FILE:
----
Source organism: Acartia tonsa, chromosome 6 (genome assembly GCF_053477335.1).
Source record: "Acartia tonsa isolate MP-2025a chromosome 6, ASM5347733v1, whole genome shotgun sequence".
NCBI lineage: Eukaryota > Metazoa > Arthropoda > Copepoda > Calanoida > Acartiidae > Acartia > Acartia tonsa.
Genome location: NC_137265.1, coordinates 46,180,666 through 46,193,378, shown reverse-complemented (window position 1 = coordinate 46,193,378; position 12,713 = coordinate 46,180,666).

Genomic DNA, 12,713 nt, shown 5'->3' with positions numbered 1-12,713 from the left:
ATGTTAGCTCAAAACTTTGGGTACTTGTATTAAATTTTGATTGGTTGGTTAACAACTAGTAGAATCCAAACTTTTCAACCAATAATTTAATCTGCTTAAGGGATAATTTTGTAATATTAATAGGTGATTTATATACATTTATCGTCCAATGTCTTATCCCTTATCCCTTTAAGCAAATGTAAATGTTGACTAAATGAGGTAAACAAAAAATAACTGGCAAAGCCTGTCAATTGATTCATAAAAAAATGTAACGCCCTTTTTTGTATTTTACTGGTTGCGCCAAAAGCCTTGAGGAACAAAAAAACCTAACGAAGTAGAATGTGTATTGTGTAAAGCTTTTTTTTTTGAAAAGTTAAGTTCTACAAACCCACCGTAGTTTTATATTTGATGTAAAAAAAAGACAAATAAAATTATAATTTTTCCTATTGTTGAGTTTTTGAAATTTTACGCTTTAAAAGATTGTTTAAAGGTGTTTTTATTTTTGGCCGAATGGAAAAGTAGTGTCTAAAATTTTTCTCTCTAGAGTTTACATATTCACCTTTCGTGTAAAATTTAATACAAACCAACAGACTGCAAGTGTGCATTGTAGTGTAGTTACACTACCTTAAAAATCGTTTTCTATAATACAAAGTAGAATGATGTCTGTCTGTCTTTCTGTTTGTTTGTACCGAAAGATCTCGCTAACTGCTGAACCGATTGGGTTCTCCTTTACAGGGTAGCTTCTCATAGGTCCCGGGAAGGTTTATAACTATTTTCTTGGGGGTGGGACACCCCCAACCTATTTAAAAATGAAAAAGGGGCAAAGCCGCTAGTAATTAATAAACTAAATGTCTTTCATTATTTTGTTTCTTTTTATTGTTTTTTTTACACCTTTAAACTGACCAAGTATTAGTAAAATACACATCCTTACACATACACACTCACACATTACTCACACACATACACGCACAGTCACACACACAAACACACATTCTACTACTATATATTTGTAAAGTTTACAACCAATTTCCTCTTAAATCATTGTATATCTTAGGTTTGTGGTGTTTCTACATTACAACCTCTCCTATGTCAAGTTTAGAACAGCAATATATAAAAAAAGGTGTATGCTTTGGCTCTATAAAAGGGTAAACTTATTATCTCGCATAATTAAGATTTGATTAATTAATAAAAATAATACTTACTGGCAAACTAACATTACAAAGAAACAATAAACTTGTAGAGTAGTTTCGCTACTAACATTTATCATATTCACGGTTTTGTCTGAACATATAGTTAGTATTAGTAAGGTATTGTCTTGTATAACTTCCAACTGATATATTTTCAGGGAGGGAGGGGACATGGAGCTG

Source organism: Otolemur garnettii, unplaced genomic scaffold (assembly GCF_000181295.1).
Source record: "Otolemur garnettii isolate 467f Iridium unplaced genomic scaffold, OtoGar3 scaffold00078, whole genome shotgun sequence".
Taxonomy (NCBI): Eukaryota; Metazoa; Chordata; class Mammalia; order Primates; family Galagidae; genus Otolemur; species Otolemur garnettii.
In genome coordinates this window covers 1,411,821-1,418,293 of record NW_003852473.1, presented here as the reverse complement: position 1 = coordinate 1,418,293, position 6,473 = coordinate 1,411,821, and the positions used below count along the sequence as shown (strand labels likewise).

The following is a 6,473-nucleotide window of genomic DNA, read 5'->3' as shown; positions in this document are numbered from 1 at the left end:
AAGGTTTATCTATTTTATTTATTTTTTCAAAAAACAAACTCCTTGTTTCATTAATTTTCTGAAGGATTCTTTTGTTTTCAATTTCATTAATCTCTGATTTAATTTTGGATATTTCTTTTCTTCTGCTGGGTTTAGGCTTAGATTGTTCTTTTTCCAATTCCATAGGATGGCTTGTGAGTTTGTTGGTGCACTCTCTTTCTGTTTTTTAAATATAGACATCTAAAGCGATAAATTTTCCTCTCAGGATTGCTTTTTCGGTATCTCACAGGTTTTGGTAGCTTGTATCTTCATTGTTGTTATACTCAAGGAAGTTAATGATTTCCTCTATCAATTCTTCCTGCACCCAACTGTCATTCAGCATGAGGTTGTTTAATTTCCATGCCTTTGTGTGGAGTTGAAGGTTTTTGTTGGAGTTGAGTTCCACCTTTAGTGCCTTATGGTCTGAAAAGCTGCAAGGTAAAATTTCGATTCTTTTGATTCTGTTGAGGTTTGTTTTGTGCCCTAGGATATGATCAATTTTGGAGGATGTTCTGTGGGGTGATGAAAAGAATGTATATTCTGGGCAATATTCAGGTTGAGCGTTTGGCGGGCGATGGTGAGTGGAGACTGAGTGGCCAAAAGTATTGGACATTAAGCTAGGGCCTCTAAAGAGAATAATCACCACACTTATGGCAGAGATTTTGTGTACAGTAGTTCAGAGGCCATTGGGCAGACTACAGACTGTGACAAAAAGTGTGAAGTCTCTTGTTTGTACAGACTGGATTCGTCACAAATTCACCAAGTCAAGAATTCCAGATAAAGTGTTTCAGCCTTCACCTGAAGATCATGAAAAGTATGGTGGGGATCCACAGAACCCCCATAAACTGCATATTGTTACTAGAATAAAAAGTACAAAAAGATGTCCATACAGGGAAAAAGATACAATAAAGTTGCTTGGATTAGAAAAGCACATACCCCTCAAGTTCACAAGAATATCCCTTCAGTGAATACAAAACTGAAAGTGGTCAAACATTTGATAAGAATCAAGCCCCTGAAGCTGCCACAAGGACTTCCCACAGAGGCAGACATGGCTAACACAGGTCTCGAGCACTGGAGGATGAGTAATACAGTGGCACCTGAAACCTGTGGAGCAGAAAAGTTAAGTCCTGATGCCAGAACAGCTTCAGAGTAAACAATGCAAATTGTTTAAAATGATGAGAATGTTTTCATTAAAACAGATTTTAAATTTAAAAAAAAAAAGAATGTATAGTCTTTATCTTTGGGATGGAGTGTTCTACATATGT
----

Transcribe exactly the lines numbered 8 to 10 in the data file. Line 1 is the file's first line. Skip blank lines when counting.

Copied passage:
Source record: "Otolemur garnettii isolate 467f Iridium unplaced genomic scaffold, OtoGar3 scaffold00078, whole genome shotgun sequence".
Taxonomy (NCBI): Eukaryota; Metazoa; Chordata; class Mammalia; order Primates; family Galagidae; genus Otolemur; species Otolemur garnettii.
In genome coordinates this window covers 1,411,821-1,418,293 of record NW_003852473.1, presented here as the reverse complement: position 1 = coordinate 1,418,293, position 6,473 = coordinate 1,411,821, and the positions used below count along the sequence as shown (strand labels likewise).